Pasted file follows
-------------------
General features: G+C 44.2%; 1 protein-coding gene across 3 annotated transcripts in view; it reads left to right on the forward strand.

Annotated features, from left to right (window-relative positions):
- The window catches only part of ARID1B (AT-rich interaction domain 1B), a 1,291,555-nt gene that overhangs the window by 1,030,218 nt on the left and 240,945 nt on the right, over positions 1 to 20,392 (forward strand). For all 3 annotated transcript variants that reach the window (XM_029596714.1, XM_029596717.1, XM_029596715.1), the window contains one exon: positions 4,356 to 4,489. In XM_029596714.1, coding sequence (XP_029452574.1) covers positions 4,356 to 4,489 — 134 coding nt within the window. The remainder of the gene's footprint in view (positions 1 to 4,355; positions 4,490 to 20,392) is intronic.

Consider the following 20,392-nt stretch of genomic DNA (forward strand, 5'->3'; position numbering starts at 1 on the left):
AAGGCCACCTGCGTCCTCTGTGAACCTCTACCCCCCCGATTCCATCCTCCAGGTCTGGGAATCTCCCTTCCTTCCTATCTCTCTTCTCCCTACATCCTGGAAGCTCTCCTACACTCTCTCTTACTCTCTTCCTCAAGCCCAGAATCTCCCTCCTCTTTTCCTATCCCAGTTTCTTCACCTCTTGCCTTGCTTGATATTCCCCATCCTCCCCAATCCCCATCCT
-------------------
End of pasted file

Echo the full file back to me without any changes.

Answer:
General features: G+C 44.2%; 1 protein-coding gene across 3 annotated transcripts in view; it reads left to right on the forward strand.

Annotated features, from left to right (window-relative positions):
- The window catches only part of ARID1B (AT-rich interaction domain 1B), a 1,291,555-nt gene that overhangs the window by 1,030,218 nt on the left and 240,945 nt on the right, over positions 1 to 20,392 (forward strand). For all 3 annotated transcript variants that reach the window (XM_029596714.1, XM_029596717.1, XM_029596715.1), the window contains one exon: positions 4,356 to 4,489. In XM_029596714.1, coding sequence (XP_029452574.1) covers positions 4,356 to 4,489 — 134 coding nt within the window. The remainder of the gene's footprint in view (positions 1 to 4,355; positions 4,490 to 20,392) is intronic.

Consider the following 20,392-nt stretch of genomic DNA (forward strand, 5'->3'; position numbering starts at 1 on the left):
AAGGCCACCTGCGTCCTCTGTGAACCTCTACCCCCCCGATTCCATCCTCCAGGTCTGGGAATCTCCCTTCCTTCCTATCTCTCTTCTCCCTACATCCTGGAAGCTCTCCTACACTCTCTCTTACTCTCTTCCTCAAGCCCAGAATCTCCCTCCTCTTTTCCTATCCCAGTTTCTTCACCTCTTGCCTTGCTTGATATTCCCCATCCTCCCCAATCCCCATCCT